Something about the way he took that statement without comment struck her as odd. She filled the kettle and reached for two clean coffee mugs. “So, what happened with your wife?”

He peeked at her around the metal shelving unit. A lock of his hair fell forward to brush his forehead. “Work happened to us. She was absorbed by hers and I was by mine. She realized before I did that we weren’t absorbed in each other anymore. She left me for some one else she could ignore, but that relationship only lasted a couple of weeks. I’ve gotten very tired of work since then.”

“So you came here?”

“To find you, yes.”

“Your timing could be better. I’m leaving for Egypt by the middle of the month.” It also could have been worse. He might have shown up last month, while she was still preparing her dissertation.

“You’re scheduled to lecture on a cruise ship,” he nodded. “I have a ticket for that cruise. Some things are easier than you think.”

‘I’m going to be very busy once I get to Egypt. Remember, I will be working for the cruise line.’ She leaned her hip against plumbing cabinet. And I will be crawling the Valley of the Kings with Paul, she added in her head.

‘You won’t be working every minute.’ He reached a hand through the shelves and twisted a lock of her hair around his finger-tip.

‘You don’t want me,’ she said.

‘You still have that boyfriend.’ His hand fell away.

‘No. He’s marrying my roommate.’

*** The “boyfriend” is Professor Robert Donovan, of the fencing scene in Chapter 1. He was more serious about Alex than she was about him and he caused a major problem for her nine years ago, which is why she went to Greece (and ultimately met Jake) to begin with. ***

‘But you have some one,’ he persisted.

‘If I get to forty and I haven’t become the stereotypical strange spinster with seventy-three cats, Jonathan-James says he will marry me.”

“That sounds about as romantic as a murder-suicide pact.”

‘But that’s the way it is.’

‘Then why won’t you see me?’

A nervous laugh bubbled up in her throat. ‘You won’t give up until I tell you the whole truth, will you?’

‘I’ve come a long way. I deserve whatever truth you have for me.’ He ducked around the shelves to the sink.

‘I don’t think you deserve anything. How much do you actually know about me? How much did you bother to learn?’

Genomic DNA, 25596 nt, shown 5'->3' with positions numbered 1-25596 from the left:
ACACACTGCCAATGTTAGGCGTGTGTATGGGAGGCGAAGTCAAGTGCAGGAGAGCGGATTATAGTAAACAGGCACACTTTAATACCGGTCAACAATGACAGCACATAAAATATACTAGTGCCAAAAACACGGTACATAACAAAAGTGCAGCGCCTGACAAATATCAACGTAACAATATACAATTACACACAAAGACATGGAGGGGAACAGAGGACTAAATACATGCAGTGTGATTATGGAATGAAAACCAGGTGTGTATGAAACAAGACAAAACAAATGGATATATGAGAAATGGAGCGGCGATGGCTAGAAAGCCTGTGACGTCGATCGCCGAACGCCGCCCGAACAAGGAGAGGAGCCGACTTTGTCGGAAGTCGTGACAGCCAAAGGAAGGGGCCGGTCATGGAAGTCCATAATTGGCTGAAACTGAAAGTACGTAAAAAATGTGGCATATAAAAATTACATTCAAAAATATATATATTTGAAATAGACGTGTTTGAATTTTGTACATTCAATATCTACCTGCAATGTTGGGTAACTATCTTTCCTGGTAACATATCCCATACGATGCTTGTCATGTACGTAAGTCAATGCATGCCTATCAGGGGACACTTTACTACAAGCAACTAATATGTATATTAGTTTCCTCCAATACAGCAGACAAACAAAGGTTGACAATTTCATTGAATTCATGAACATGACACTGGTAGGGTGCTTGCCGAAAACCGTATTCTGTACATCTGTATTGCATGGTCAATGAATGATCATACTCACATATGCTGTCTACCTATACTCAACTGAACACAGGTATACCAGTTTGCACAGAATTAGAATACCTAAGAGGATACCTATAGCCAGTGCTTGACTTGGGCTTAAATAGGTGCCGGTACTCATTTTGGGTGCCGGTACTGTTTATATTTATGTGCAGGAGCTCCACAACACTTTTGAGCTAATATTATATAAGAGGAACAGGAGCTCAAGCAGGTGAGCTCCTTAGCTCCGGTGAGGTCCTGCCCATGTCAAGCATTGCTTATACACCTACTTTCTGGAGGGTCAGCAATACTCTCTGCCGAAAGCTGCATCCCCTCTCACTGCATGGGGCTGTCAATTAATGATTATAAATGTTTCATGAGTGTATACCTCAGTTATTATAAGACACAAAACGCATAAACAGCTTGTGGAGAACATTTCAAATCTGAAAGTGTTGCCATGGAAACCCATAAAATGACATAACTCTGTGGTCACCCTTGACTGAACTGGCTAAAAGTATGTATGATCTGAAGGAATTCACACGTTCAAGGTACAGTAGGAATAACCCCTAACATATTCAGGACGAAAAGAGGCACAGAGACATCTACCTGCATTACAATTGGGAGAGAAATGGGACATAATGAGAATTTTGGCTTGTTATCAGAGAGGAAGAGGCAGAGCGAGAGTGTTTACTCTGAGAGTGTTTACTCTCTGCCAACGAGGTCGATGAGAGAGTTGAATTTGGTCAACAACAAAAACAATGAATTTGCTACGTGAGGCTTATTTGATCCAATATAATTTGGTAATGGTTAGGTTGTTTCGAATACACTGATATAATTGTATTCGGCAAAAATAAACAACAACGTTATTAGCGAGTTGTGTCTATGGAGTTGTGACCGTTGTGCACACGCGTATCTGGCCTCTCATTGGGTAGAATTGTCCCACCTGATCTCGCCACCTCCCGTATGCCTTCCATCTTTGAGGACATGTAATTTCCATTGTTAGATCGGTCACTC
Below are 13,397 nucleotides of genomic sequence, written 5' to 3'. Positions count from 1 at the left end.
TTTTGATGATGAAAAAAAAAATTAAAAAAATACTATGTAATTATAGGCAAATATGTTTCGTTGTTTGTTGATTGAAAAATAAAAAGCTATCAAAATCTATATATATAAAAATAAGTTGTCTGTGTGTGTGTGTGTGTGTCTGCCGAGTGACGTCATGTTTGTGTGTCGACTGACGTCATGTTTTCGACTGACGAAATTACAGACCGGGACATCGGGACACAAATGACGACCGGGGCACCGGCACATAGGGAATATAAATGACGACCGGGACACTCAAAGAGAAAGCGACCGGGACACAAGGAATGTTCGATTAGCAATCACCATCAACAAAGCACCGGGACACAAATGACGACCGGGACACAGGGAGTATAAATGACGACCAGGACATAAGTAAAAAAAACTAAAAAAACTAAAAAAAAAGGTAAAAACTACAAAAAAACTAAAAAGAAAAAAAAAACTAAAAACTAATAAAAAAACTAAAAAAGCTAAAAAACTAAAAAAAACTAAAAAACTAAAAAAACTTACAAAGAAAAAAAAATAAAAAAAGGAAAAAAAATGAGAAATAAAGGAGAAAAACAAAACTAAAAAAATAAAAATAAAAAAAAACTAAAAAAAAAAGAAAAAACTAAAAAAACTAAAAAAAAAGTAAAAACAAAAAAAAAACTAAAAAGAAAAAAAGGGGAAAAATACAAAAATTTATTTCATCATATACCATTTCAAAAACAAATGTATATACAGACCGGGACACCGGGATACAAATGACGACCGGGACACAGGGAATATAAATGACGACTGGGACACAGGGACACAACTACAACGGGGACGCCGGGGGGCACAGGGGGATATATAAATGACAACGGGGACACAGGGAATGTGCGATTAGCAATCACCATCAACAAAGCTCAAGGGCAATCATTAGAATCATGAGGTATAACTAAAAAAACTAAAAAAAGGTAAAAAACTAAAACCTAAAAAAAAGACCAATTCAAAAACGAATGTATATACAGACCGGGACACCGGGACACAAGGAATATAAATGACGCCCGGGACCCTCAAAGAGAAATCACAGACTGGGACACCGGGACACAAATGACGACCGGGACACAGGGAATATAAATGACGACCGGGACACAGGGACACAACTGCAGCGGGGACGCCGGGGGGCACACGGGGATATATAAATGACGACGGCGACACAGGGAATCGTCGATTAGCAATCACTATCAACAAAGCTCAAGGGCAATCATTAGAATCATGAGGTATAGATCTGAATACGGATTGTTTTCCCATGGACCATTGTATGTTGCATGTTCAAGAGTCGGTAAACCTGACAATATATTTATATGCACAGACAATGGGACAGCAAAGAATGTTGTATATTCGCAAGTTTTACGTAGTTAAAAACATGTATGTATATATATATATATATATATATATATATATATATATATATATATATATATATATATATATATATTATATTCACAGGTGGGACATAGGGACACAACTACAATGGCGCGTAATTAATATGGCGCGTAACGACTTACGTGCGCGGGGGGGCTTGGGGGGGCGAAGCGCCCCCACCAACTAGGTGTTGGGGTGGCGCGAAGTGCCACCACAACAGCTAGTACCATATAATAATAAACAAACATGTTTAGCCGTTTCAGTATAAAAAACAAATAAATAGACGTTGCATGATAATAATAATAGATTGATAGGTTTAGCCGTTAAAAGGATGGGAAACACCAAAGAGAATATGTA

He quirked an eyebrow at her. ‘I could ask you the same question. What do I do for a living?’

She studied him for a moment. ‘I thought you were a mobster, because of all of the scars, but you’re too pricipled for that. You must be some kind of cop.’

‘I guess you could say that…if you knew absolutely nothing about me.’ He shook his head. ‘Sorry, that was a trick question, but it is the one thing I have to tell you.’ He moved closer, taking up all of the space between cabinets and sink. Her back pressed against the metal doors.

‘I don’t understand.’ He was too close and she had no where she could run.

His hand moved to her jaw and trembled near her throat. ‘You look like you think I’m going to eat you alive.’

Just then she wanted to believe that the sun rose, the river flowed, and those were the only things that should concern her. His lips were warm against hers and soft. It was a brief caress, not at all like any of the others he had given her. He smiled at her and let her go.

*** In the prior scene, she was speaking with her uncle Hassan on the telephone. When she asked what was going on in Egypt, he told her that the sun rose that morning and the river flowed North. Later, he repeated it to her and said it was the only thing that should concern her. Naturally, it isn’t. ***

‘I came here for you. I followed you from the hall up there, because I had to know it was you. Casandra, some one out there thinks your life is in danger. I want to know why.’

The kettle was just beginning to boil. She could smell the steam. In a moment, she heard the first bubbles pop. She reached past him for a pair of clean coffee cups. ‘Who have you been talking to?’ She was shaking as she poured the water. She spilled a bit over the back of the cups. She set them to cool for a moment before she got the tea bags.

‘No one exactly told me, but some one hired me at considerable expense.’

She didn’t even think. She just hit him. It was not the classic movie, Hollywood starlet slap in the face, either. It was a ball fisted sucker punch to the ribs. He doubled over, red faced and coughing, but still caught her wrist as she passed.

A childhood spent on the streets of Cairo taught her two things: First, don’t let them catch you and second, don’t let them keep you. Not even this man could hold her if she didn’t want him to. She twisted her wrist, out toward his thumb. His grip broke. She kicked him and he stumbled backward into the shelves.

*** Ladies, this really works. I’ve done it more than once myself. ***

‘Casandra,’ he gasped, ‘You have to trust me.’

She paused in the doorway. ‘I don’t have to do anything and the name’s Alex.’ She pelted down the hallway and up the stairs.

‘I can’t make love to an Alex,’ he protested once.

‘If you want me, you’re going to have to.’ Gods, was she ever that stupid?

‘Then I reserve the right to call you Alex only in bed.’ He had been true to his word.

Even with the adrenaline high in her blood, her stomach quivered at the memory. She threw open the door. Her shoes skidded across the fine stone of the entry hall.

Jonathan-James hooked his arm through hers as she passed the temporary bar. His breath smelled like a distillery. ‘Your color is high. You’re breathing hard. I deduce that some one has been kissing you.’

‘That’s not why–‘

‘But some one has been kissing you.’

She groaned, ‘Yes, Mr. Holmes, some one has been kissing me and you’ve been curled up inside a bottle this whole time.’

‘They have this wonderful stuff,’ he beamed. ‘You just have to taste it and taste it.’